Deconstructing the School-to-Prison Pipeline: Guest Post

 

Dr. Starla Anderson (Ed.D.) is a retired educator who tutors youth and adults with learning disabilities, and lobbies for more support for them in public school

Some time ago I helped a middle-aged man learn to write the letters of the alphabet and join them together so that he could write his signature.  In all my 40-plus years of teaching, I have never felt more rewarded than when he beamingly showed me his handwritten signature—the first that he had ever written.  I asked him how he had managed to get by without knowing how to write his name and he showed me the scribble he had used, a scribble not unlike those that educated people sometimes use to have a signature that is difficult to copy.

These days, children are more likely to be tapping keyboards than using penmanship to write compositions but for my middle-aged student, a goal had been reached when he had been able to write a legible signature.  Because of an undiagnosed learning disability, he had been unable to learn in a classroom and was too often in trouble with teachers; by Grade 5, his dad took him out of school and taught him a building trade that he worked in for more than thirty years.  I met this middle-aged man when I tutored him in prison.

More than half of the prisoners I have tutored, who are working towards secondary-school completion, have learning disabilities. The most common disabilities among them are Attention Deficit Hyperactivity Disorder (ADHD) and dyslexia (a condition that affects the way the brain processes written and spoken language).  Neither of these conditions has anything to do with general intelligence, but the consequences of having these conditions without having adequate support to move forward developmentally can be devastating.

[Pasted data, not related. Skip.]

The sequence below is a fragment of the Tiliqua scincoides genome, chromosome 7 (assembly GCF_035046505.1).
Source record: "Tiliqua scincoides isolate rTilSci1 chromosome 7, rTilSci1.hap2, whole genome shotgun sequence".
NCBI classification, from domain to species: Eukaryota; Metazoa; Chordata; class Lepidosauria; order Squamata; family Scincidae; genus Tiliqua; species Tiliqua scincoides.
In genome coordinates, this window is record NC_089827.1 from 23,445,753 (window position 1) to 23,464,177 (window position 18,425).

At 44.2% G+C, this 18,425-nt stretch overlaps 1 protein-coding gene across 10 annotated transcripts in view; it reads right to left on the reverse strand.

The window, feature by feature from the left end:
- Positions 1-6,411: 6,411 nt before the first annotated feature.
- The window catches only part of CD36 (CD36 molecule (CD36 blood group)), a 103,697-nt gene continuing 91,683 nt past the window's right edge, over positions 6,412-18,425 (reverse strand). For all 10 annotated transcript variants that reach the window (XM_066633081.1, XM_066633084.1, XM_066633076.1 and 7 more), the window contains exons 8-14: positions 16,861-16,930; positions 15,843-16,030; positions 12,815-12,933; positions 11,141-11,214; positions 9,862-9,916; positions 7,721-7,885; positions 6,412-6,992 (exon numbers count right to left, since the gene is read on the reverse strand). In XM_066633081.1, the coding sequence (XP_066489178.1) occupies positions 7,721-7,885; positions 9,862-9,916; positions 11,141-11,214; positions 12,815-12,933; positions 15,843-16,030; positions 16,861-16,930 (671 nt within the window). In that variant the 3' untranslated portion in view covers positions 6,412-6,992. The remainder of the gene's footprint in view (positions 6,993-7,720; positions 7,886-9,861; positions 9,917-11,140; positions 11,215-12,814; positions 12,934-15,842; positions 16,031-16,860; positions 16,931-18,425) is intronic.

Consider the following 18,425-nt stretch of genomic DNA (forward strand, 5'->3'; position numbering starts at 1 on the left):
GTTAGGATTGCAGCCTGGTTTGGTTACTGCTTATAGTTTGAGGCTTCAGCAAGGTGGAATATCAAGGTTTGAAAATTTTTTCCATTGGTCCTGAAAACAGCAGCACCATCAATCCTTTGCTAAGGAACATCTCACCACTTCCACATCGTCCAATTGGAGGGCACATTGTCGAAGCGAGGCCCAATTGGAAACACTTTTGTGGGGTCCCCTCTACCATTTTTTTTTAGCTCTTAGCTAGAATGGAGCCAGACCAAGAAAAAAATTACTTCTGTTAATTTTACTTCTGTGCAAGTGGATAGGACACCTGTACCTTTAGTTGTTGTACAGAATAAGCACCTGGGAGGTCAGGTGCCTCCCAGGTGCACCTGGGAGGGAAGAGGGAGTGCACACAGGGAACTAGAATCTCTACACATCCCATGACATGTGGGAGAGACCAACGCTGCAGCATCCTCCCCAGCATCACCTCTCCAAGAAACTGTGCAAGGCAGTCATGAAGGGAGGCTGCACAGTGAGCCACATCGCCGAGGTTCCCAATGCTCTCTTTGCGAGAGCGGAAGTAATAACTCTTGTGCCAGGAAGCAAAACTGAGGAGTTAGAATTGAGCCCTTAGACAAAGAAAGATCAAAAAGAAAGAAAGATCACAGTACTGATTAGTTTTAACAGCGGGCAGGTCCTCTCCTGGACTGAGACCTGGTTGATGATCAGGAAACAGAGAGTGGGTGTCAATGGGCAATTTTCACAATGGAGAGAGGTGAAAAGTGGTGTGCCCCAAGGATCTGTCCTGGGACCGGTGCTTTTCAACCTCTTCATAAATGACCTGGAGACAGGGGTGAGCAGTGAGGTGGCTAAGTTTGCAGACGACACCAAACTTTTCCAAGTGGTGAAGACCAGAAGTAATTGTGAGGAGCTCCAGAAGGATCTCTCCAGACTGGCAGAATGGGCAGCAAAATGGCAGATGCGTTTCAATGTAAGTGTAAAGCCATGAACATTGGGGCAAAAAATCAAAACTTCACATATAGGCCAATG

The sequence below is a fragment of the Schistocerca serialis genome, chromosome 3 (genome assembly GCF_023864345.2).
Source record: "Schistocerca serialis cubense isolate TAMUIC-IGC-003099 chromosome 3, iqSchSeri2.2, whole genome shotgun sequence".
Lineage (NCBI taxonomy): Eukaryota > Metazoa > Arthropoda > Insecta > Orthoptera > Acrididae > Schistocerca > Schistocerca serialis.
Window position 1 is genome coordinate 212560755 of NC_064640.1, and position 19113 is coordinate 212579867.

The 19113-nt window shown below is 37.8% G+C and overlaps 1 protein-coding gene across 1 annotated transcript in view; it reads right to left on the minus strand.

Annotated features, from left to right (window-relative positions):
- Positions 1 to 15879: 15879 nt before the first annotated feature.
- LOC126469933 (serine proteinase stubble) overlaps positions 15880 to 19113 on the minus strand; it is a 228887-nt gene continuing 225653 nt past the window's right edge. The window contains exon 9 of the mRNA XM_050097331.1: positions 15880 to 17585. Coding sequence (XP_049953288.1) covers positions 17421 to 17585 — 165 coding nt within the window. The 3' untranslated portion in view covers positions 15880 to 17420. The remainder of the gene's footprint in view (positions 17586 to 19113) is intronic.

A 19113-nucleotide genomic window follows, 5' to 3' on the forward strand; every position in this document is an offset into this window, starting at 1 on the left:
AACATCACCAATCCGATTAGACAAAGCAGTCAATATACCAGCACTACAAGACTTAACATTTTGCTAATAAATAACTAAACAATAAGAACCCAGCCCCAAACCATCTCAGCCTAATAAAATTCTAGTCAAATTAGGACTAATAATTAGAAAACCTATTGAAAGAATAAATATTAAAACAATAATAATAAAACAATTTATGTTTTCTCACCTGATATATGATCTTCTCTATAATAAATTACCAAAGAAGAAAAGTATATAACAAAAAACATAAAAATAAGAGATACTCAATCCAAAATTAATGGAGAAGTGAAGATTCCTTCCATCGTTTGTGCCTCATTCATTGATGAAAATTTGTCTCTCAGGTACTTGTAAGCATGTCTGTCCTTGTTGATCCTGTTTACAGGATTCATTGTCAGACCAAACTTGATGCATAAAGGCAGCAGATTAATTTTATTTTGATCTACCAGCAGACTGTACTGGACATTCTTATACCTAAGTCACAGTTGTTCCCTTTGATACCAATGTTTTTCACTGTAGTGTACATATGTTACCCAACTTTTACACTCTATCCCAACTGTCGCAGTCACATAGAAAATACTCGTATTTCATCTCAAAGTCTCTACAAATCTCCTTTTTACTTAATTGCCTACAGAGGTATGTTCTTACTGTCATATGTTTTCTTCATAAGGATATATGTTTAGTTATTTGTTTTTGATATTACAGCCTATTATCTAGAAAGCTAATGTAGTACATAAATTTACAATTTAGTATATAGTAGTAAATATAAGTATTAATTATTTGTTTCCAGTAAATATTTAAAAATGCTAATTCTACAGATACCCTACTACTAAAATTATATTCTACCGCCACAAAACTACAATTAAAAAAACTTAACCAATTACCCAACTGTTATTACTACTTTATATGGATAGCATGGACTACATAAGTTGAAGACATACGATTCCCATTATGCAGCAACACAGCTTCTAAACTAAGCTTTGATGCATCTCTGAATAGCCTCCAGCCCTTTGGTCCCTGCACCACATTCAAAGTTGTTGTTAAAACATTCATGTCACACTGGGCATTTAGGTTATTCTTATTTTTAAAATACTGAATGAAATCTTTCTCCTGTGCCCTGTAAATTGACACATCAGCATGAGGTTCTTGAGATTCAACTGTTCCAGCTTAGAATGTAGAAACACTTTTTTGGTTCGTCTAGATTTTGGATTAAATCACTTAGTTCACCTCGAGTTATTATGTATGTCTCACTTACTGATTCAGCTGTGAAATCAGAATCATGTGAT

Some of the most recent facts about Canadians living with learning disabilities are summarized in a document handed out at a January conference organized by the Learning Disabilities Association of Vancouver, Supporting the Learning Disabled Child in Canadian Schools(2016):

  • Average to above average intellectual ability
  • More than 12% of all Canadians have a Learning Disability (Over 3 million people in Canada have a Learning Disability)
  • 35% of students identified with a Learning Disability drop out of high school, twice the rate of non-disabled peers.
  • Up to 70% of inmates in Canadian prisons are Learning Disabled
  • 43% of the LD population live at or below the poverty line

The B.C. Ministry of Education’s (2002) definition of Learning Disabilities is quoted in this program:  “A number of conditions that might affect the acquisition, organization, understanding or use of verbal or nonverbal information.”  This general definition does little to help identify school children with learning disabilities, but it is a recognition that there are children—and adults—whose learning is impeded because their brains do not easily receive and/or communicate knowledge and thought in the linguistic patterns of academic instruction.

It is important to recognize that it is not only students with learning disabilities who find it difficult to learn through the medium of academic language.  Many students from homes whose parents have little formal education, find it challenging because they are not familiar with the organization and assumptions of school language that they encounter for the first time when they begin kindergarten.  Aboriginal children, for example, have too often been misdiagnosed with having learning disabilities because of differences between the way they use language at home and at school.